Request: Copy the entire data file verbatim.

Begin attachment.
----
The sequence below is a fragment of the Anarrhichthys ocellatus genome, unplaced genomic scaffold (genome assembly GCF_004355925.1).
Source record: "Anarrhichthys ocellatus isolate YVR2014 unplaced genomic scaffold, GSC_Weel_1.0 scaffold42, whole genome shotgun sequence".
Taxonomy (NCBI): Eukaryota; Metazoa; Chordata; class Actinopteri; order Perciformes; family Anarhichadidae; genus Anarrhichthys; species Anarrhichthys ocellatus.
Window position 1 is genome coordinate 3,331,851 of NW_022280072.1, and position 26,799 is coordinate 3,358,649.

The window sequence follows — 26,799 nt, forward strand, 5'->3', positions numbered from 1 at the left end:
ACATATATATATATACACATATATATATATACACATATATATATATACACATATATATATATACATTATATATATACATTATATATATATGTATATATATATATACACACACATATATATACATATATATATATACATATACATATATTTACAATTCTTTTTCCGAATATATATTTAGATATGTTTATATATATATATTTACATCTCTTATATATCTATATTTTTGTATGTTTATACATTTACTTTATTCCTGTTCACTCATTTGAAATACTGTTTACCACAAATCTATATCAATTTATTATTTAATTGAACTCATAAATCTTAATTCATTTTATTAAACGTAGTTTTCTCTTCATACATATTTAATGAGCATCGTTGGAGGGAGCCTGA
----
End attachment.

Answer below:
The sequence below is a fragment of the Anarrhichthys ocellatus genome, unplaced genomic scaffold (genome assembly GCF_004355925.1).
Source record: "Anarrhichthys ocellatus isolate YVR2014 unplaced genomic scaffold, GSC_Weel_1.0 scaffold42, whole genome shotgun sequence".
Taxonomy (NCBI): Eukaryota; Metazoa; Chordata; class Actinopteri; order Perciformes; family Anarhichadidae; genus Anarrhichthys; species Anarrhichthys ocellatus.
Window position 1 is genome coordinate 3,331,851 of NW_022280072.1, and position 26,799 is coordinate 3,358,649.

The window sequence follows — 26,799 nt, forward strand, 5'->3', positions numbered from 1 at the left end:
ACATATATATATATACACATATATATATATACACATATATATATATACACATATATATATATACATTATATATATACATTATATATATATGTATATATATATATACACACACATATATATACATATATATATATACATATACATATATTTACAATTCTTTTTCCGAATATATATTTAGATATGTTTATATATATATATTTACATCTCTTATATATCTATATTTTTGTATGTTTATACATTTACTTTATTCCTGTTCACTCATTTGAAATACTGTTTACCACAAATCTATATCAATTTATTATTTAATTGAACTCATAAATCTTAATTCATTTTATTAAACGTAGTTTTCTCTTCATACATATTTAATGAGCATCGTTGGAGGGAGCCTGA